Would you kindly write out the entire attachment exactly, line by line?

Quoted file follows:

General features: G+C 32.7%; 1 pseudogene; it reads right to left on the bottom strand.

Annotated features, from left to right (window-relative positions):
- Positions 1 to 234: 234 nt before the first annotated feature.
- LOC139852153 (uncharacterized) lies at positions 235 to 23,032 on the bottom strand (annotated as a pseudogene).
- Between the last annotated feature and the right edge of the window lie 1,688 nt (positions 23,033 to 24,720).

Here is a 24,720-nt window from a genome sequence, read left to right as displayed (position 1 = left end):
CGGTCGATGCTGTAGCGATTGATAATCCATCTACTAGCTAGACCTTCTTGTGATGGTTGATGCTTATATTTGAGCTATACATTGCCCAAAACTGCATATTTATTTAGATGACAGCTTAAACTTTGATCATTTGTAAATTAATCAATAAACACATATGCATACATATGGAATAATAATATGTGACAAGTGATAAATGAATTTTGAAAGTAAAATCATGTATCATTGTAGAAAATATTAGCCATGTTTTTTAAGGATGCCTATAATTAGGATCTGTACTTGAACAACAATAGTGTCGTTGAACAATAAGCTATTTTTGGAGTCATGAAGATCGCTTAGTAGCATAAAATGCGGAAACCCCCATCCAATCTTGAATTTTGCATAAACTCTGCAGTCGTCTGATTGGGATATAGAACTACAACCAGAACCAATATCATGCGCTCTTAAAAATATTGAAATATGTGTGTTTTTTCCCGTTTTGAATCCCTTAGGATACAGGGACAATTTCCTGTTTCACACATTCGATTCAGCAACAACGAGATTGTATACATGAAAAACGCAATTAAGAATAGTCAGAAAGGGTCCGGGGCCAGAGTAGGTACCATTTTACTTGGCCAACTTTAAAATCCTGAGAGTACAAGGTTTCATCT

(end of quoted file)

General features: G+C 32.7%; 1 pseudogene; it reads right to left on the bottom strand.

Annotated features, from left to right (window-relative positions):
- Positions 1 to 234: 234 nt before the first annotated feature.
- LOC139852153 (uncharacterized) lies at positions 235 to 23,032 on the bottom strand (annotated as a pseudogene).
- Between the last annotated feature and the right edge of the window lie 1,688 nt (positions 23,033 to 24,720).

Here is a 24,720-nt window from a genome sequence, read left to right as displayed (position 1 = left end):
CGGTCGATGCTGTAGCGATTGATAATCCATCTACTAGCTAGACCTTCTTGTGATGGTTGATGCTTATATTTGAGCTATACATTGCCCAAAACTGCATATTTATTTAGATGACAGCTTAAACTTTGATCATTTGTAAATTAATCAATAAACACATATGCATACATATGGAATAATAATATGTGACAAGTGATAAATGAATTTTGAAAGTAAAATCATGTATCATTGTAGAAAATATTAGCCATGTTTTTTAAGGATGCCTATAATTAGGATCTGTACTTGAACAACAATAGTGTCGTTGAACAATAAGCTATTTTTGGAGTCATGAAGATCGCTTAGTAGCATAAAATGCGGAAACCCCCATCCAATCTTGAATTTTGCATAAACTCTGCAGTCGTCTGATTGGGATATAGAACTACAACCAGAACCAATATCATGCGCTCTTAAAAATATTGAAATATGTGTGTTTTTTCCCGTTTTGAATCCCTTAGGATACAGGGACAATTTCCTGTTTCACACATTCGATTCAGCAACAACGAGATTGTATACATGAAAAACGCAATTAAGAATAGTCAGAAAGGGTCCGGGGCCAGAGTAGGTACCATTTTACTTGGCCAACTTTAAAATCCTGAGAGTACAAGGTTTCATCT